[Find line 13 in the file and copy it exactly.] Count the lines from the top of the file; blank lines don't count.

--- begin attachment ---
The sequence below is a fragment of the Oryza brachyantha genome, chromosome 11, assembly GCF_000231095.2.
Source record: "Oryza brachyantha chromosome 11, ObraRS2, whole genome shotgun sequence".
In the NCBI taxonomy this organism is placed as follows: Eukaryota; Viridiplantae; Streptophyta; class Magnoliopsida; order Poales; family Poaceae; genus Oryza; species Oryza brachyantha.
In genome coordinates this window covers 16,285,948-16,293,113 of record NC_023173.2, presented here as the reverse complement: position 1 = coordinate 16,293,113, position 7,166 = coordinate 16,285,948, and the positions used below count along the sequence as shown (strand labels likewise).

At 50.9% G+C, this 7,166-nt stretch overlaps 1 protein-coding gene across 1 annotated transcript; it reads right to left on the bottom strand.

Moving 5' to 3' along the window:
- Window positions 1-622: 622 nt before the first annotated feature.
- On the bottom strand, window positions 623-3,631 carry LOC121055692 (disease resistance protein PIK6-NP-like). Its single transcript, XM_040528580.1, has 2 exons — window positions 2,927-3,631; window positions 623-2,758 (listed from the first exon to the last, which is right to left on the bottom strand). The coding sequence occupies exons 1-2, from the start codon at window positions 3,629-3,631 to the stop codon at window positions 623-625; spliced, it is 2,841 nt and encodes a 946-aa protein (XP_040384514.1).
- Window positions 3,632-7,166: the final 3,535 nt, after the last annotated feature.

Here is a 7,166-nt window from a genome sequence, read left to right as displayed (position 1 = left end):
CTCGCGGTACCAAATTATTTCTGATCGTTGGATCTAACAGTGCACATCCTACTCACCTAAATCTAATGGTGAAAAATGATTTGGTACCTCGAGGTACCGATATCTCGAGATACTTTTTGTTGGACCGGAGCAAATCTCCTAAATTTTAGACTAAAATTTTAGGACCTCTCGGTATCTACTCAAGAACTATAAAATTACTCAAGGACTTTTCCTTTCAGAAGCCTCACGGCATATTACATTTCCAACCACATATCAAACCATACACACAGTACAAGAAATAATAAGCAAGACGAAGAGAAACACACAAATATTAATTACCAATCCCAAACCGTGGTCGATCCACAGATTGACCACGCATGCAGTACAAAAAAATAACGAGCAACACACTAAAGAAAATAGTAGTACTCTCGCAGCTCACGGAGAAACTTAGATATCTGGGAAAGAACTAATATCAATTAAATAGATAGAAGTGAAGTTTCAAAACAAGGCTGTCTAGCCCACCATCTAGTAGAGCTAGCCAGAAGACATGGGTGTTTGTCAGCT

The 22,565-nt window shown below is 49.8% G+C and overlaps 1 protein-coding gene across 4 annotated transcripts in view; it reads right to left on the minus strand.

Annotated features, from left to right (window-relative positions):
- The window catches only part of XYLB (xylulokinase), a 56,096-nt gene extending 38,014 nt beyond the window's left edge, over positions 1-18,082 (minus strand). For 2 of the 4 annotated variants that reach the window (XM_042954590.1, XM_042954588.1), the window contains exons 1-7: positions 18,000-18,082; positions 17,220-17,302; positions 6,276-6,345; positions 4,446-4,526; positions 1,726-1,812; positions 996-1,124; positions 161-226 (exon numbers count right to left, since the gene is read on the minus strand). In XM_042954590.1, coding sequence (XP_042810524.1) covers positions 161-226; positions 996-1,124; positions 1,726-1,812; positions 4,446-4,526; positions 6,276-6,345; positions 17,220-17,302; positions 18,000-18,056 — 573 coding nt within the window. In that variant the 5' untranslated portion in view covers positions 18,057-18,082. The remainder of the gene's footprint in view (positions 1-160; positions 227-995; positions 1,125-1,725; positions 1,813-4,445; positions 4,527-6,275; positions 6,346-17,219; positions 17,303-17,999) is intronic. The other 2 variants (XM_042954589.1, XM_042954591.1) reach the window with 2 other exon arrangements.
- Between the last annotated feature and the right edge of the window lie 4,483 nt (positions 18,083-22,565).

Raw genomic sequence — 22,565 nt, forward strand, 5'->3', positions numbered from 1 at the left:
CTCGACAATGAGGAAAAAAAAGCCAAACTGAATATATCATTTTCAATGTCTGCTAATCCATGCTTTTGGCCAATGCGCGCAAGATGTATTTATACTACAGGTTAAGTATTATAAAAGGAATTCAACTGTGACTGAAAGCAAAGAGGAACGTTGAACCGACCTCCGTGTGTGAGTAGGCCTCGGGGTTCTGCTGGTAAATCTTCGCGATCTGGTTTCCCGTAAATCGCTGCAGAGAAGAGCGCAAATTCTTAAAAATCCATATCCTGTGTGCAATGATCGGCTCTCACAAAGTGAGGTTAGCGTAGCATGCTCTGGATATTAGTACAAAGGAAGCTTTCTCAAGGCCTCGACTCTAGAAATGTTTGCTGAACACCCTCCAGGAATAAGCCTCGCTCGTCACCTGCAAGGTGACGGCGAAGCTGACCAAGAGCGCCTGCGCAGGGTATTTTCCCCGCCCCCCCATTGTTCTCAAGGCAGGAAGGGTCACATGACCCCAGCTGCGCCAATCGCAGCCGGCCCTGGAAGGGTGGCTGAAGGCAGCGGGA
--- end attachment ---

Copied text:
Annotated features, from left to right (window-relative positions):